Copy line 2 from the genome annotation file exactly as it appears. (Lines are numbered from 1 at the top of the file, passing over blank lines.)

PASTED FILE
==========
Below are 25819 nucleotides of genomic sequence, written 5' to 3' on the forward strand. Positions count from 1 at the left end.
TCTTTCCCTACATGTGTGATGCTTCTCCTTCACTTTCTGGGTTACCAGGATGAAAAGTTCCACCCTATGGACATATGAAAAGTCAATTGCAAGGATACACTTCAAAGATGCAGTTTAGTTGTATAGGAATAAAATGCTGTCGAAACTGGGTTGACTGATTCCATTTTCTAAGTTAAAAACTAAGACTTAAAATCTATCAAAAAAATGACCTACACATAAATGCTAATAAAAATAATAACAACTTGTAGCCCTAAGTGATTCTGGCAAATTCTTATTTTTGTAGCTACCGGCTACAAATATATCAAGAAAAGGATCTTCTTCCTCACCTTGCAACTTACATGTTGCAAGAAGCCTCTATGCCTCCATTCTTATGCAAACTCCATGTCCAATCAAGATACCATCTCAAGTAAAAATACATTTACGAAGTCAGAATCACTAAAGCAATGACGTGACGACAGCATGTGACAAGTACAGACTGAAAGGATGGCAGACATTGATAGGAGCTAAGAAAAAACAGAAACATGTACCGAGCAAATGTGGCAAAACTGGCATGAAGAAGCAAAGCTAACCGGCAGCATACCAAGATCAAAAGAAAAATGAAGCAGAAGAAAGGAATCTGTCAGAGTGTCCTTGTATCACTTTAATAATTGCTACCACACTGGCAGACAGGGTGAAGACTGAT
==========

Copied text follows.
TCTTTCCCTACATGTGTGATGCTTCTCCTTCACTTTCTGGGTTACCAGGATGAAAAGTTCCACCCTATGGACATATGAAAAGTCAATTGCAAGGATACACTTCAAAGATGCAGTTTAGTTGTATAGGAATAAAATGCTGTCGAAACTGGGTTGACTGATTCCATTTTCTAAGTTAAAAACTAAGACTTAAAATCTATCAAAAAAATGACCTACACATAAATGCTAATAAAAATAATAACAACTTGTAGCCCTAAGTGATTCTGGCAAATTCTTATTTTTGTAGCTACCGGCTACAAATATATCAAGAAAAGGATCTTCTTCCTCACCTTGCAACTTACATGTTGCAAGAAGCCTCTATGCCTCCATTCTTATGCAAACTCCATGTCCAATCAAGATACCATCTCAAGTAAAAATACATTTACGAAGTCAGAATCACTAAAGCAATGACGTGACGACAGCATGTGACAAGTACAGACTGAAAGGATGGCAGACATTGATAGGAGCTAAGAAAAAACAGAAACATGTACCGAGCAAATGTGGCAAAACTGGCATGAAGAAGCAAAGCTAACCGGCAGCATACCAAGATCAAAAGAAAAATGAAGCAGAAGAAAGGAATCTGTCAGAGTGTCCTTGTATCACTTTAATAATTGCTACCACACTGGCAGACAGGGTGAAGACTGAT